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by Pamela Blalock and John Bayley

The Rainbow Rage is one of the biggest cycling events in this area. For months after arriving here, anyone and everyone who found out we were cyclists, asked if we'd heard about the Rainbow Rage. And most who asked had done it or had a friend who had done it. It's had over 1000 entrants each of the last 4 years, with a record 1600 plus in 2001, so it isn't too hard to meet folks who had taken part! And of course everyone told us that we must also do the event ourselves.

I've been doing some work for a local bike shop. I have created a website for them, and have helped with running some small local events. Mike, the owner of the shop was also quite encouraging that we do the ride, and more so that we do it on tandem. He and his tandem partner did the event in 2002, and were the first tandem to finish. And there is a special award for the first tandem. It's a trophy cup, called the Double D Cup. The trophy has been cut in half, so both the captain and stoker get a section. It's engraved with all the previous tandem winner's names. The winners only get to keep it for the year, and then it goes to the next team. This cup was at the shop, and on more than one occasion, Mike suggested we should try for it. Well I'm not into the competition side of things. The event isn't even a race - it's a rage. But we planned to do it anyway for fun.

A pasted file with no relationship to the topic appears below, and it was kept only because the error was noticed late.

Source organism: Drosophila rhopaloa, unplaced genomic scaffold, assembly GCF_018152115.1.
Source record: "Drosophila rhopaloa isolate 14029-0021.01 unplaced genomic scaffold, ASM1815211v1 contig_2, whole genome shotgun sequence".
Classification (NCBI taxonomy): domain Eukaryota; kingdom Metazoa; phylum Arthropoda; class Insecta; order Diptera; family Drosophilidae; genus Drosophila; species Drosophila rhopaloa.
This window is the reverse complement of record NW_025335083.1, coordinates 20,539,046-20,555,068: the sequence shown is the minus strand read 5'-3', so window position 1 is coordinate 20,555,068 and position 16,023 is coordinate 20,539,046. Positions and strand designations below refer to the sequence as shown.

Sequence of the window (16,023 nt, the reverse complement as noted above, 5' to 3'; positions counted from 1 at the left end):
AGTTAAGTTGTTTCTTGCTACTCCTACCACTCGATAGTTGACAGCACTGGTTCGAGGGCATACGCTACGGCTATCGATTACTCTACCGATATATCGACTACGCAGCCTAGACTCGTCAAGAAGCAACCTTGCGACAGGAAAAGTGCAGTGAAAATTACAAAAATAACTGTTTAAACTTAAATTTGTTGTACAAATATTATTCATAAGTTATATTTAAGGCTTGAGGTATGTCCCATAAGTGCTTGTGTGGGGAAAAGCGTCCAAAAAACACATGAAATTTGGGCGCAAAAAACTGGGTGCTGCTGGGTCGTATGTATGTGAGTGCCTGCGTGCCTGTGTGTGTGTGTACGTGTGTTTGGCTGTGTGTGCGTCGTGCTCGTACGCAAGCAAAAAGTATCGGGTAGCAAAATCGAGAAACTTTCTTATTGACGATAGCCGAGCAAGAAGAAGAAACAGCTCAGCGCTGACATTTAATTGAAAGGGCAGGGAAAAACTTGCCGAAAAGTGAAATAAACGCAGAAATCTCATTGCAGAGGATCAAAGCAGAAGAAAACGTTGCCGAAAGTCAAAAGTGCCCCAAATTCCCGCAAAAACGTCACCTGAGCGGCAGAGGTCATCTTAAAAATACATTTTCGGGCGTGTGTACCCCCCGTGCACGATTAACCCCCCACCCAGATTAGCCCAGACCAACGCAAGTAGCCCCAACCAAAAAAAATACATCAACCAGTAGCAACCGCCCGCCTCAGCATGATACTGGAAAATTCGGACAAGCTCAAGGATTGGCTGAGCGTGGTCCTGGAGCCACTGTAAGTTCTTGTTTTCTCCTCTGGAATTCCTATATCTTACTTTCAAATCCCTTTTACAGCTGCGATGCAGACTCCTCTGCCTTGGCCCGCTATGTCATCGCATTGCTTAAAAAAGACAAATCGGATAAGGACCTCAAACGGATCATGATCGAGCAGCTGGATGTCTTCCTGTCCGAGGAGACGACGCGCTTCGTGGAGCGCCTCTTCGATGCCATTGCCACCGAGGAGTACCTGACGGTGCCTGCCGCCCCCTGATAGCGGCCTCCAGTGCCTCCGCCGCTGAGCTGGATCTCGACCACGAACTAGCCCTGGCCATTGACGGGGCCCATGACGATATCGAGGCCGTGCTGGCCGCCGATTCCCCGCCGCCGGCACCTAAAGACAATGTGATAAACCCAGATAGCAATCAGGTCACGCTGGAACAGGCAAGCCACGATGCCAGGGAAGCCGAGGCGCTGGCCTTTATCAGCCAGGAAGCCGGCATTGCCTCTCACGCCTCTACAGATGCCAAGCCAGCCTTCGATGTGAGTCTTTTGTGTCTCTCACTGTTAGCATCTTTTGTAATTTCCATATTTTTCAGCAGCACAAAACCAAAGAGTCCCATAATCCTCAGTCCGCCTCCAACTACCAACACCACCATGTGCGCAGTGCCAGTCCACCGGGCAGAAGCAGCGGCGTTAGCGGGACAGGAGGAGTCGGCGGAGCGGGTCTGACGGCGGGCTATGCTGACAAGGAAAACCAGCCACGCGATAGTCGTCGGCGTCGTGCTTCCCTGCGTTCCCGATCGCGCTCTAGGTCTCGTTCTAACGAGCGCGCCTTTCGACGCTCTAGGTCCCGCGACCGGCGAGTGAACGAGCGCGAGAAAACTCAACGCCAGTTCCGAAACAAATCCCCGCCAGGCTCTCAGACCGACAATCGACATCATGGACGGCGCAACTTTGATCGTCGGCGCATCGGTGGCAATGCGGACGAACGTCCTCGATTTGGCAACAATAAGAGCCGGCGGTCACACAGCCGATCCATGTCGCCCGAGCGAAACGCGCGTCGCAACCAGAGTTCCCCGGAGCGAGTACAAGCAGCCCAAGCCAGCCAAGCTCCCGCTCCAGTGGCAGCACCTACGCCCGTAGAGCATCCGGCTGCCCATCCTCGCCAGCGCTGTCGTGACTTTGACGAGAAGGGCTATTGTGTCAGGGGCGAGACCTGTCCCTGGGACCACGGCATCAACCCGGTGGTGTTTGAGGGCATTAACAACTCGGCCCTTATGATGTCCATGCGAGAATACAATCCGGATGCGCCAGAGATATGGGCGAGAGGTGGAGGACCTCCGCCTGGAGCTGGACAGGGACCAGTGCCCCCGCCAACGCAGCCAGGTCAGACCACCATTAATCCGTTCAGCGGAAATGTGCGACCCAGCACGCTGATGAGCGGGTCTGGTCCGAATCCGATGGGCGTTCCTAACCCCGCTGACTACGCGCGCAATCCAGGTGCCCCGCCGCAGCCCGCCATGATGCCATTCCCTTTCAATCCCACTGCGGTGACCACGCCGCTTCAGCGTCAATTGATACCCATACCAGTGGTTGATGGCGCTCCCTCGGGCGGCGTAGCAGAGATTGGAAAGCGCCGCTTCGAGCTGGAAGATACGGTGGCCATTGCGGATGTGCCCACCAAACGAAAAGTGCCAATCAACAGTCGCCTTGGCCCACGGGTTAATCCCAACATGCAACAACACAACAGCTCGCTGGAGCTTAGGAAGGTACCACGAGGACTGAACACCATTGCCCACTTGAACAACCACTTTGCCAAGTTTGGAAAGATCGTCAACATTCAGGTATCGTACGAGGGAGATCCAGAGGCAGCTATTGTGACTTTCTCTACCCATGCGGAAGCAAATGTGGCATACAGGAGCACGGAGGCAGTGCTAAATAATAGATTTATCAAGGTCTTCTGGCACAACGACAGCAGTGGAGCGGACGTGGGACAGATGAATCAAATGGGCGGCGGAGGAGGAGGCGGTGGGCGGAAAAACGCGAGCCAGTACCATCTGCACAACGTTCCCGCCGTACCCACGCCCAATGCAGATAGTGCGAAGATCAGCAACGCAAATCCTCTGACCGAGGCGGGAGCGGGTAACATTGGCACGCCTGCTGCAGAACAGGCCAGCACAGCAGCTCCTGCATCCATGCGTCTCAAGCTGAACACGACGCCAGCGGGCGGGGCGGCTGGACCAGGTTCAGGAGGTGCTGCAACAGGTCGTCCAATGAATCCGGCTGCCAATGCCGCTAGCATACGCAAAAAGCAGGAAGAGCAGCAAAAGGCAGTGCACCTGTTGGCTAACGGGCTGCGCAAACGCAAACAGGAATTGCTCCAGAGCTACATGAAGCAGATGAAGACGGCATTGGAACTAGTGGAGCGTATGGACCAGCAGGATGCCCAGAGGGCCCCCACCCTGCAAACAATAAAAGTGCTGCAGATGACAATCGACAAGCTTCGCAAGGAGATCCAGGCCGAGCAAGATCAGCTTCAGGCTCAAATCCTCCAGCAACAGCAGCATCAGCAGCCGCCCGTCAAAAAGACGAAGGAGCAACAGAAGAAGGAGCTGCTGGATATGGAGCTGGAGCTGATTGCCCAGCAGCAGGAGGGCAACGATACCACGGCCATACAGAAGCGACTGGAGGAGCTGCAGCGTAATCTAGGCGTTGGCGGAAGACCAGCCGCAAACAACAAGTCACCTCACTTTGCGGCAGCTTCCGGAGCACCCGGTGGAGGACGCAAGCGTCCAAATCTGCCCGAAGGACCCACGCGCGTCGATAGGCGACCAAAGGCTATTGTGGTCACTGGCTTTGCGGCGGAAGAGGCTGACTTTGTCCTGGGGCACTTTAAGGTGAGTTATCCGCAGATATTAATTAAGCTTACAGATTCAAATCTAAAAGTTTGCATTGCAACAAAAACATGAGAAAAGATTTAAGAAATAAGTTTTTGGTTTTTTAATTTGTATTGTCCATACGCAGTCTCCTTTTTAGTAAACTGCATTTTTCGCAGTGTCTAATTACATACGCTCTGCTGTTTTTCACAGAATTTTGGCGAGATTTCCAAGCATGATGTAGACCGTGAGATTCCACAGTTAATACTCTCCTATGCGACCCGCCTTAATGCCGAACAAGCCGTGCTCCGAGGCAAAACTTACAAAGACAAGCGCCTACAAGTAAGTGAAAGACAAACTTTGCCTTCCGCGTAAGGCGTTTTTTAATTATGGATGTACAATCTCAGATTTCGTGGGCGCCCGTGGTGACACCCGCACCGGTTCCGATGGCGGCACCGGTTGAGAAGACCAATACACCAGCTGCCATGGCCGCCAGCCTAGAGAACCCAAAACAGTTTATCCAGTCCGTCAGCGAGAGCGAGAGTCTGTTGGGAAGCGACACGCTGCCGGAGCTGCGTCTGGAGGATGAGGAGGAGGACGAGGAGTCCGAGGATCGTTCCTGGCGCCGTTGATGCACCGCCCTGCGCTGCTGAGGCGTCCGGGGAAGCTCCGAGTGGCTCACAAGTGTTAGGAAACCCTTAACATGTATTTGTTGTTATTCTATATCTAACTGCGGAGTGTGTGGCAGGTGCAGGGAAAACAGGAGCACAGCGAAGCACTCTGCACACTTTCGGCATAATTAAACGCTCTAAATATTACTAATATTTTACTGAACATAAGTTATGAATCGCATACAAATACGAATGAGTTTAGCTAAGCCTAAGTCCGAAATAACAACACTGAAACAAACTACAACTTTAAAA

We did a trial run if you will about 6 weeks prior when we did our 4 day tour over the Rainbow and Molesworth roads. We did this fully loaded on our touring tandem. We took our time, took heaps of pictures, and had a grand time. I kept saying to folks how I just could not imagine racing through such beautiful awe-inspiring country. I'd need to stop and take pictures.

So when we did the actual event, I said we should not take the camera. Well we took it anyway, although it didn't see much use. But as a concession, we did not take our overnight gear with us, and we did take our offroad tandem with suspension fork! Like many other kiwi events, this one is one way. Being the type we are of course, we planned to ride both ways. So we arranged with friends who were driving down to the finish to carry down a couple of panniers for us. We booked a backpackers in Hanmer Springs for the night. We'd stay there, and then ride back the next day - carrying those panniers we'd sent down.